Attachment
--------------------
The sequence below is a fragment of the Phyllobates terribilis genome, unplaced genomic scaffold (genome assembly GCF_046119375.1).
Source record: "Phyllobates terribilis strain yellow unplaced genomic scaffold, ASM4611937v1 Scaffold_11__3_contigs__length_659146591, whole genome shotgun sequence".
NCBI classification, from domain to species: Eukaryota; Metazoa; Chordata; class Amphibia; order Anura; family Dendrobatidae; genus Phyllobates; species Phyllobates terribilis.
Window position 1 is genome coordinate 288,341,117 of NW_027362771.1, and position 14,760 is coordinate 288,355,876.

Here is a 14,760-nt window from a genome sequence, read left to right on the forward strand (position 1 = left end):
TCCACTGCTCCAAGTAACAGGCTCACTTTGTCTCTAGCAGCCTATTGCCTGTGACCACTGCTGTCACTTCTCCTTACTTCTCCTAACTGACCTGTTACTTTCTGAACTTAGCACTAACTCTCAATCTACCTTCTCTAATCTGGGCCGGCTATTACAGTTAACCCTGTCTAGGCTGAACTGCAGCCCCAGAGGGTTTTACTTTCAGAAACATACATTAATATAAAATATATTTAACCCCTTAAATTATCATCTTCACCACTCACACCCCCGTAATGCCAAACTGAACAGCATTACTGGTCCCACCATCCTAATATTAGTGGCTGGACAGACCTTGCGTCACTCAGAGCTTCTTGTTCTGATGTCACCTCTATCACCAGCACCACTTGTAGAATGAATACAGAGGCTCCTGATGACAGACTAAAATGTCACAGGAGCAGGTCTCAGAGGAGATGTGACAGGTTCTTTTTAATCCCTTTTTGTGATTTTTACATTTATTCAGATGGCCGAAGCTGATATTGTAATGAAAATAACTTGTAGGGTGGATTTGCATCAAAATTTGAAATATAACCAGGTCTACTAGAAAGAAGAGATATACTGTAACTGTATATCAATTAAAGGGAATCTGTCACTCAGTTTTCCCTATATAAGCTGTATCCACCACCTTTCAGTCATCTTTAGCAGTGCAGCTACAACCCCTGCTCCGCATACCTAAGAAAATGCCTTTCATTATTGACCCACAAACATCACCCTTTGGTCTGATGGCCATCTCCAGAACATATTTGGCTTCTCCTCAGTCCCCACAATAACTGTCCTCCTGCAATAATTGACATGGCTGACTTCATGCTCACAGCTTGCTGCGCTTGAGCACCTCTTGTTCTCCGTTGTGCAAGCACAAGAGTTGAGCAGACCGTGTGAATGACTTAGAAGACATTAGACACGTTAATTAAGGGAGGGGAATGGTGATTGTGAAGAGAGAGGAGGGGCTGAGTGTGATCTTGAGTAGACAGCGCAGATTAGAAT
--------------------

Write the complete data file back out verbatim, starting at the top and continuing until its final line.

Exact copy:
The sequence below is a fragment of the Phyllobates terribilis genome, unplaced genomic scaffold (genome assembly GCF_046119375.1).
Source record: "Phyllobates terribilis strain yellow unplaced genomic scaffold, ASM4611937v1 Scaffold_11__3_contigs__length_659146591, whole genome shotgun sequence".
NCBI classification, from domain to species: Eukaryota; Metazoa; Chordata; class Amphibia; order Anura; family Dendrobatidae; genus Phyllobates; species Phyllobates terribilis.
Window position 1 is genome coordinate 288,341,117 of NW_027362771.1, and position 14,760 is coordinate 288,355,876.

Here is a 14,760-nt window from a genome sequence, read left to right on the forward strand (position 1 = left end):
TCCACTGCTCCAAGTAACAGGCTCACTTTGTCTCTAGCAGCCTATTGCCTGTGACCACTGCTGTCACTTCTCCTTACTTCTCCTAACTGACCTGTTACTTTCTGAACTTAGCACTAACTCTCAATCTACCTTCTCTAATCTGGGCCGGCTATTACAGTTAACCCTGTCTAGGCTGAACTGCAGCCCCAGAGGGTTTTACTTTCAGAAACATACATTAATATAAAATATATTTAACCCCTTAAATTATCATCTTCACCACTCACACCCCCGTAATGCCAAACTGAACAGCATTACTGGTCCCACCATCCTAATATTAGTGGCTGGACAGACCTTGCGTCACTCAGAGCTTCTTGTTCTGATGTCACCTCTATCACCAGCACCACTTGTAGAATGAATACAGAGGCTCCTGATGACAGACTAAAATGTCACAGGAGCAGGTCTCAGAGGAGATGTGACAGGTTCTTTTTAATCCCTTTTTGTGATTTTTACATTTATTCAGATGGCCGAAGCTGATATTGTAATGAAAATAACTTGTAGGGTGGATTTGCATCAAAATTTGAAATATAACCAGGTCTACTAGAAAGAAGAGATATACTGTAACTGTATATCAATTAAAGGGAATCTGTCACTCAGTTTTCCCTATATAAGCTGTATCCACCACCTTTCAGTCATCTTTAGCAGTGCAGCTACAACCCCTGCTCCGCATACCTAAGAAAATGCCTTTCATTATTGACCCACAAACATCACCCTTTGGTCTGATGGCCATCTCCAGAACATATTTGGCTTCTCCTCAGTCCCCACAATAACTGTCCTCCTGCAATAATTGACATGGCTGACTTCATGCTCACAGCTTGCTGCGCTTGAGCACCTCTTGTTCTCCGTTGTGCAAGCACAAGAGTTGAGCAGACCGTGTGAATGACTTAGAAGACATTAGACACGTTAATTAAGGGAGGGGAATGGTGATTGTGAAGAGAGAGGAGGGGCTGAGTGTGATCTTGAGTAGACAGCGCAGATTAGAAT